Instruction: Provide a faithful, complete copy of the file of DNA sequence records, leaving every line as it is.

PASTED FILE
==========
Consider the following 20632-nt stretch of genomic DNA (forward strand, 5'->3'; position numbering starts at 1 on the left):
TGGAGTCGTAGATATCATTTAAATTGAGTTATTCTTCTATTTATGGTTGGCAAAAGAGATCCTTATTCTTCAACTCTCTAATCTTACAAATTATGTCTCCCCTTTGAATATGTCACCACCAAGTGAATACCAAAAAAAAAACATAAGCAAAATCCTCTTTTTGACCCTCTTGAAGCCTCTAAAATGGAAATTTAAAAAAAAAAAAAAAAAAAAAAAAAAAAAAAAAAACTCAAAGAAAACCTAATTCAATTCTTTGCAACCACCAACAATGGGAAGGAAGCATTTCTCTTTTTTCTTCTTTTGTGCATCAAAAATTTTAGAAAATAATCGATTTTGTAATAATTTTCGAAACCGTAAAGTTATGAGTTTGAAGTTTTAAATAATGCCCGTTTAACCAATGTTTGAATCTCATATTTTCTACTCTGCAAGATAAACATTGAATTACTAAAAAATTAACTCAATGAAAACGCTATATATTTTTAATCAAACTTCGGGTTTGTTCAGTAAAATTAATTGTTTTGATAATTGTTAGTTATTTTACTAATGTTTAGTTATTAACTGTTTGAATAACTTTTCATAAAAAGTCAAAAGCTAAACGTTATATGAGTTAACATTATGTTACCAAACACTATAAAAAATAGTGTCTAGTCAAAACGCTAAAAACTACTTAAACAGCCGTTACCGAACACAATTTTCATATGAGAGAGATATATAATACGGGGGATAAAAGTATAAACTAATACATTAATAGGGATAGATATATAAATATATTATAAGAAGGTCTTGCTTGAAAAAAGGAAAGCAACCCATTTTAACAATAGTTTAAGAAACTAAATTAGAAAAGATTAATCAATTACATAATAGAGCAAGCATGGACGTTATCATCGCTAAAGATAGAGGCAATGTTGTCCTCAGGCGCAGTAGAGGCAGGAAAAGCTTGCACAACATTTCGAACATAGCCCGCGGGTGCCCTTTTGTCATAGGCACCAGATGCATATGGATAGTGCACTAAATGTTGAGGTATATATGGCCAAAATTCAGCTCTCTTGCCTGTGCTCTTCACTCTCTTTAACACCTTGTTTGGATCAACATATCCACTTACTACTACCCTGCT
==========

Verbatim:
Consider the following 20632-nt stretch of genomic DNA (forward strand, 5'->3'; position numbering starts at 1 on the left):
TGGAGTCGTAGATATCATTTAAATTGAGTTATTCTTCTATTTATGGTTGGCAAAAGAGATCCTTATTCTTCAACTCTCTAATCTTACAAATTATGTCTCCCCTTTGAATATGTCACCACCAAGTGAATACCAAAAAAAAAACATAAGCAAAATCCTCTTTTTGACCCTCTTGAAGCCTCTAAAATGGAAATTTAAAAAAAAAAAAAAAAAAAAAAAAAAAAAAAAAAACTCAAAGAAAACCTAATTCAATTCTTTGCAACCACCAACAATGGGAAGGAAGCATTTCTCTTTTTTCTTCTTTTGTGCATCAAAAATTTTAGAAAATAATCGATTTTGTAATAATTTTCGAAACCGTAAAGTTATGAGTTTGAAGTTTTAAATAATGCCCGTTTAACCAATGTTTGAATCTCATATTTTCTACTCTGCAAGATAAACATTGAATTACTAAAAAATTAACTCAATGAAAACGCTATATATTTTTAATCAAACTTCGGGTTTGTTCAGTAAAATTAATTGTTTTGATAATTGTTAGTTATTTTACTAATGTTTAGTTATTAACTGTTTGAATAACTTTTCATAAAAAGTCAAAAGCTAAACGTTATATGAGTTAACATTATGTTACCAAACACTATAAAAAATAGTGTCTAGTCAAAACGCTAAAAACTACTTAAACAGCCGTTACCGAACACAATTTTCATATGAGAGAGATATATAATACGGGGGATAAAAGTATAAACTAATACATTAATAGGGATAGATATATAAATATATTATAAGAAGGTCTTGCTTGAAAAAAGGAAAGCAACCCATTTTAACAATAGTTTAAGAAACTAAATTAGAAAAGATTAATCAATTACATAATAGAGCAAGCATGGACGTTATCATCGCTAAAGATAGAGGCAATGTTGTCCTCAGGCGCAGTAGAGGCAGGAAAAGCTTGCACAACATTTCGAACATAGCCCGCGGGTGCCCTTTTGTCATAGGCACCAGATGCATATGGATAGTGCACTAAATGTTGAGGTATATATGGCCAAAATTCAGCTCTCTTGCCTGTGCTCTTCACTCTCTTTAACACCTTGTTTGGATCAACATATCCACTTACTACTACCCTGCT